Dr Kristeleit on 3-Year Follow-up Data for Rucaparib Maintenance in Ovarian Cancer


Rebecca Kristeleit, BSc, MBChB, MRCP, PhD, on efficacy outcomes from the 3-year follow-up for patients with advanced ovarian cancer in the ATHENA-MONO study.

Rebecca Kristeleit, BSc, MBChB, MRCP, PhD, consultant medical oncologist and clinical senior lecturer, University College-London Cancer Institute, discusses key efficacy outcomes derived from 3-year follow-up data from newly diagnosed patients with advanced ovarian cancer treated in the phase 3 ATHENA-MONO trial (NCT01968213).

Findings presented at the 2024 SGO Annual Meeting on Women’s Cancer demonstrated that time to first subsequent therapy (TFST) and time to second progression (PFS2) data pointed to a continued benefit for single-agent rucaparib (Rubraca) compared with placebo.

Patients in the intent-to-treat (ITT) population treated with rucaparib plus a placebo for nivolumab (Opdivo; n = 427) experienced a median TFST of 23.3 months (95% CI, 19.3-26.8) compared with 12.1 months (95% CI, 10.1-16.1) for those given dual placebos (n = 111; HR, 0.52; 95% CI, 0.40-0.67). In patients with homologous recombination deficiency (HRD), the median TFST was 32.7 months (95% CI, 26.0–not reached [NR]) for the rucaparib arm (n = 185) vs 15.1 months (95% CI, 10.3-31.7) for the dual placebo arm (n = 49; HR, 0.50; 95% CI, 0.33-31.7).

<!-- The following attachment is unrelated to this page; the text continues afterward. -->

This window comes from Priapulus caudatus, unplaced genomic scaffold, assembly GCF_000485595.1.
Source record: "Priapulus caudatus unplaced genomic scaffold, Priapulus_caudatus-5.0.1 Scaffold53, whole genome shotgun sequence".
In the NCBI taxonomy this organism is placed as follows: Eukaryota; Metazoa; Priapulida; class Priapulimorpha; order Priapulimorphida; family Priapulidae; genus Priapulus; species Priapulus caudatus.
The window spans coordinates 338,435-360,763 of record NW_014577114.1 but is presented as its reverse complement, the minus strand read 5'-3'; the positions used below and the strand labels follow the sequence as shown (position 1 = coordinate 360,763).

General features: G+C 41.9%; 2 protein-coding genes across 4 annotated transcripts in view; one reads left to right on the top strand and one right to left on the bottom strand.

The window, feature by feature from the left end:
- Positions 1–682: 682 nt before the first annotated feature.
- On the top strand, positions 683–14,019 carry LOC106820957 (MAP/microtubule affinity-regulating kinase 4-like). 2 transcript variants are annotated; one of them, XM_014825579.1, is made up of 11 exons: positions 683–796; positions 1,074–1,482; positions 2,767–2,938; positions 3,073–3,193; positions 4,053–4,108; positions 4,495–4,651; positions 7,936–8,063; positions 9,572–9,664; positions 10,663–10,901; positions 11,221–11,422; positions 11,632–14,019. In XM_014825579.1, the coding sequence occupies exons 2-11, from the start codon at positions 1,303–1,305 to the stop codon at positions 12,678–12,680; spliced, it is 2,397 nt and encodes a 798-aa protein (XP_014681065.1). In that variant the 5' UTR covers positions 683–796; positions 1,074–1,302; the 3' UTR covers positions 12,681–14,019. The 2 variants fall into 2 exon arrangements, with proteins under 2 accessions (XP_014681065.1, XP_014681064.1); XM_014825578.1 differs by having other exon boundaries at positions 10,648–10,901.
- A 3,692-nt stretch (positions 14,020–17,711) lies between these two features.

Additionally, patients in the ITT population given rucaparib achieved a median PFS2 of 36.0 months (95% CI, 29.5-44.6) compared with 26.8 months (95% CI, 21.7-NR) for those given placebo. In the HRD-positive population, the median PFS2 was NR (95% CI, 39.0-NR) and 39.9 months (95% CI, 24.2-NR), respectively.

Based on these data, the clinical advantages of rucaparib persist beyond progression of ovarian cancer and completion of the two-year treatment course, Kristeleit says. Furthermore, Kristeleit explains that although overall survival (OS) data remain premature, a noteworthy trend favoring rucaparib has been observed. At data cutoff, OS data were at 35% maturity for the ITT population and 25% maturity for the HRD population.

These TFST and PFS2 findings extend the understanding of rucaparib's therapeutic benefits, positioning it as a viable option for maintenance therapy following first-line treatment in patients with advanced ovarian cancer, Kristeleit continues. The sustained efficacy of rucaparib in prolonging progression-free intervals suggests its utility in delaying disease progression and potentially improving long-term outcomes in this patient population, she adds.

These findings have significant clinical implications, suggesting that rucaparib may confer a survival benefit when used as first-line therapy in patients with ovarian cancer, Kristeleit adds. Further follow-up and analysis are warranted to validate these preliminary findings and elucidate the full extent of rucaparib's efficacy and safety profile in this patient population, she concludes.

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